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|Correspondence between characters in Lover's Vows and MP
Written by Ramya
(9/28/2010 6:12 p.m.)
in consequence of the missive, Lovers' Vows., penned by Rachel G
I've been re-reading Lover's Vows, and it is really fascinating how its themes have been appropriated by Jane Austen for her purposes. I have found some interesting material in Acts I and II so far. I apologise for repeating some of your quotes, but I wanted to expand on them a little more.
Agatha [Maria] has just told her son, Frederick [Henry] that he is natural born, and says this about her seduction: I was intoxicated by the fervent caresses of a young, inexperienced, capricious man, and did not recover from the delirium till it was too late.
How apt a quotation for Maria to speak! Maria, who had become engaged to Mr. Rushworth without any passion, love, or even respect for him, was intoxicated by the gallantry of a young, capricious, albeit experienced man of the world, Henry. However, unlike Agatha, it appears that she has recovered from the delirium before it was too late, and has gained her original objective- material possessions, and a good status in society.
Act II, Scene II
The Baron [Mr. Yates] has invited Count Cassel [Mr. Rushworth] to his castle, hoping that he and his daughter, Amelia [Mary], would make a match of it. It appears, however, that the Count is really not "all that". Here are the Baron's thoughts on his intended son-in-law: And am I after all to have an ape for a son-in-law? No, I shall not be in a hurry—I love my daughter too well. We must be better acquainted before I give her to him. ... The poor girl might, in thoughtlessness, say yes, and afterwards be miserable.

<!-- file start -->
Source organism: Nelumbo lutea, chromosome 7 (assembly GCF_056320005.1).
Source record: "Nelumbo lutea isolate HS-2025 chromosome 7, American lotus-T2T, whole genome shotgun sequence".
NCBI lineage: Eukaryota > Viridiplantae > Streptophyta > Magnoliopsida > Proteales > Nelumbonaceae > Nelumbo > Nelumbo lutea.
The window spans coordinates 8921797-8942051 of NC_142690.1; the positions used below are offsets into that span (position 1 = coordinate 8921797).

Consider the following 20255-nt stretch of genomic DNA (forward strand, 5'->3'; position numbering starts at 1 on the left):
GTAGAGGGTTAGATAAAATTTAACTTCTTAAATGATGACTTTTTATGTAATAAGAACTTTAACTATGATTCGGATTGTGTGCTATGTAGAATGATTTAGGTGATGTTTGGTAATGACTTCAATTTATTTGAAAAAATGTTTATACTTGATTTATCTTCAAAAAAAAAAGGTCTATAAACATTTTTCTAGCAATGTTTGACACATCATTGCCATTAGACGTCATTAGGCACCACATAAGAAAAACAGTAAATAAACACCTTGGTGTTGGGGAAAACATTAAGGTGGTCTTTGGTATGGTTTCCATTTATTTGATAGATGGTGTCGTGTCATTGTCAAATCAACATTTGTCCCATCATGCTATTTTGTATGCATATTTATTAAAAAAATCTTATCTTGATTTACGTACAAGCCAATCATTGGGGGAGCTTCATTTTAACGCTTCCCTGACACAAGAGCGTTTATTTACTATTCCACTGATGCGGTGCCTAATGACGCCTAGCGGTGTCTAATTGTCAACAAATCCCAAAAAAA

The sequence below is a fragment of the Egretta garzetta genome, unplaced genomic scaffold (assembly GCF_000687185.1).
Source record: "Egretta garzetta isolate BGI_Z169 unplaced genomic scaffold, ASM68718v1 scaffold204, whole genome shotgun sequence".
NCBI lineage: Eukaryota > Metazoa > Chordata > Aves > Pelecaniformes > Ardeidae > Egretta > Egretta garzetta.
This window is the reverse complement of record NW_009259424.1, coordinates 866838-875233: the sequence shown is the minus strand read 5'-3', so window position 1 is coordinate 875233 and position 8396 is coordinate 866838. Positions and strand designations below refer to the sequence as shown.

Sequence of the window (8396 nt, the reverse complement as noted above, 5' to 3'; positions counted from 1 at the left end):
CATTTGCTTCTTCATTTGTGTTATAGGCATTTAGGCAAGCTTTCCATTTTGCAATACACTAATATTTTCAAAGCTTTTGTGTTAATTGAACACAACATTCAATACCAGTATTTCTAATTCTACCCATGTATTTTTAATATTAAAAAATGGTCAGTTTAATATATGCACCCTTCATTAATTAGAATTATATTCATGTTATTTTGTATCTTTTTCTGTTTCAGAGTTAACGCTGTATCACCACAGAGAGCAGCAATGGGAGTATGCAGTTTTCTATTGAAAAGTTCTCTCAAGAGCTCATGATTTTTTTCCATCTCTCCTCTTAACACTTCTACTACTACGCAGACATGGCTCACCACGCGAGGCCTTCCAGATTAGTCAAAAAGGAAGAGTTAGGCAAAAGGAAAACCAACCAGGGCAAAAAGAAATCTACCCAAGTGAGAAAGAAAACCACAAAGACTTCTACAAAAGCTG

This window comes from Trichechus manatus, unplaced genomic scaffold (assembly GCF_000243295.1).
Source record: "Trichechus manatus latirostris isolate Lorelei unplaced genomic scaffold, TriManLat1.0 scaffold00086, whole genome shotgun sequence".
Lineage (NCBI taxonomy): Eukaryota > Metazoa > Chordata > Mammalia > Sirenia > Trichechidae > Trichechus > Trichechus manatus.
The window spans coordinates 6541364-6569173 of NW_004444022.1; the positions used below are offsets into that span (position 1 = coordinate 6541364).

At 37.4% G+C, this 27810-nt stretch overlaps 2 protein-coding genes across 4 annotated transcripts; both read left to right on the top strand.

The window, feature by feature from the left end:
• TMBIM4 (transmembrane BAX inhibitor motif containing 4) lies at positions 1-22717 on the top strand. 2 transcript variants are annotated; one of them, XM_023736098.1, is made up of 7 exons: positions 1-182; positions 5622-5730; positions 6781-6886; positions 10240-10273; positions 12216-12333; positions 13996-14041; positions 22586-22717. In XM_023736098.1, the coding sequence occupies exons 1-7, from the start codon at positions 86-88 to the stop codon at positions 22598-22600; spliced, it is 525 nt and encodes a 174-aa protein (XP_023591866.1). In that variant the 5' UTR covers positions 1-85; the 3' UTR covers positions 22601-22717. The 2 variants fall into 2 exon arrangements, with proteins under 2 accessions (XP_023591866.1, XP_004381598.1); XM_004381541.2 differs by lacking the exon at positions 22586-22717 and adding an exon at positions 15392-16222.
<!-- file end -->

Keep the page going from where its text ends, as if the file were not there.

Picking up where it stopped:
Hmm... looks pretty much like Sir Thomas' thoughts on Maria's engagement to Mr. Rushworth.
Mr. Anhalt [Edmund] is a young clergy man who has been a tutor to Amelia, and Amelia describes a dream she had the night before to her father: I dreamt we were all still in France, and he, my tutor, just going to take his leave of us for ever—I 'woke with the fright, and found my eyes full of tears.
Now, Fanny appears to fit into the mold here better than Mary. After all, Edmund has been a mentor to her, and she is on the brink of losing him forever to Mary.
Here is a quote from the Baron that would easily apply to Henry.
Will Henry manage to bring down Fanny as well??
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